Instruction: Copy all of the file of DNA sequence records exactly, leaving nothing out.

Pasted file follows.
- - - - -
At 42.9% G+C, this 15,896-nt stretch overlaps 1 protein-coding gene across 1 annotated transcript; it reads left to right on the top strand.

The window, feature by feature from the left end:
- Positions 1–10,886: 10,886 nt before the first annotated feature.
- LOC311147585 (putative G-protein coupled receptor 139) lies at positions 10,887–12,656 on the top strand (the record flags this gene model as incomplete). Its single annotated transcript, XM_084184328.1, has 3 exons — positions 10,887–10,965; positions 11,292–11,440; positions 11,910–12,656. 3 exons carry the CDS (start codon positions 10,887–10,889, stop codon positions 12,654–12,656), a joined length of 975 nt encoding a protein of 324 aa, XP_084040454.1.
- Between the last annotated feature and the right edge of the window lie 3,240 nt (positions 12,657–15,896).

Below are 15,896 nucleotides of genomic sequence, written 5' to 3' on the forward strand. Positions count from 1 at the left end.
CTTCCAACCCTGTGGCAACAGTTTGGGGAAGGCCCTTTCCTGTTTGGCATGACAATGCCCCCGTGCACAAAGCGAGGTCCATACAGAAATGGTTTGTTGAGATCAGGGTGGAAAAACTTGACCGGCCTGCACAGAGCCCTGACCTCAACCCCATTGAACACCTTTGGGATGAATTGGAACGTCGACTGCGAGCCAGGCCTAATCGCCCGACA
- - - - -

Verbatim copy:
At 42.9% G+C, this 15,896-nt stretch overlaps 1 protein-coding gene across 1 annotated transcript; it reads left to right on the top strand.

The window, feature by feature from the left end:
- Positions 1–10,886: 10,886 nt before the first annotated feature.
- LOC311147585 (putative G-protein coupled receptor 139) lies at positions 10,887–12,656 on the top strand (the record flags this gene model as incomplete). Its single annotated transcript, XM_084184328.1, has 3 exons — positions 10,887–10,965; positions 11,292–11,440; positions 11,910–12,656. 3 exons carry the CDS (start codon positions 10,887–10,889, stop codon positions 12,654–12,656), a joined length of 975 nt encoding a protein of 324 aa, XP_084040454.1.
- Between the last annotated feature and the right edge of the window lie 3,240 nt (positions 12,657–15,896).

Below are 15,896 nucleotides of genomic sequence, written 5' to 3' on the forward strand. Positions count from 1 at the left end.
CTTCCAACCCTGTGGCAACAGTTTGGGGAAGGCCCTTTCCTGTTTGGCATGACAATGCCCCCGTGCACAAAGCGAGGTCCATACAGAAATGGTTTGTTGAGATCAGGGTGGAAAAACTTGACCGGCCTGCACAGAGCCCTGACCTCAACCCCATTGAACACCTTTGGGATGAATTGGAACGTCGACTGCGAGCCAGGCCTAATCGCCCGACA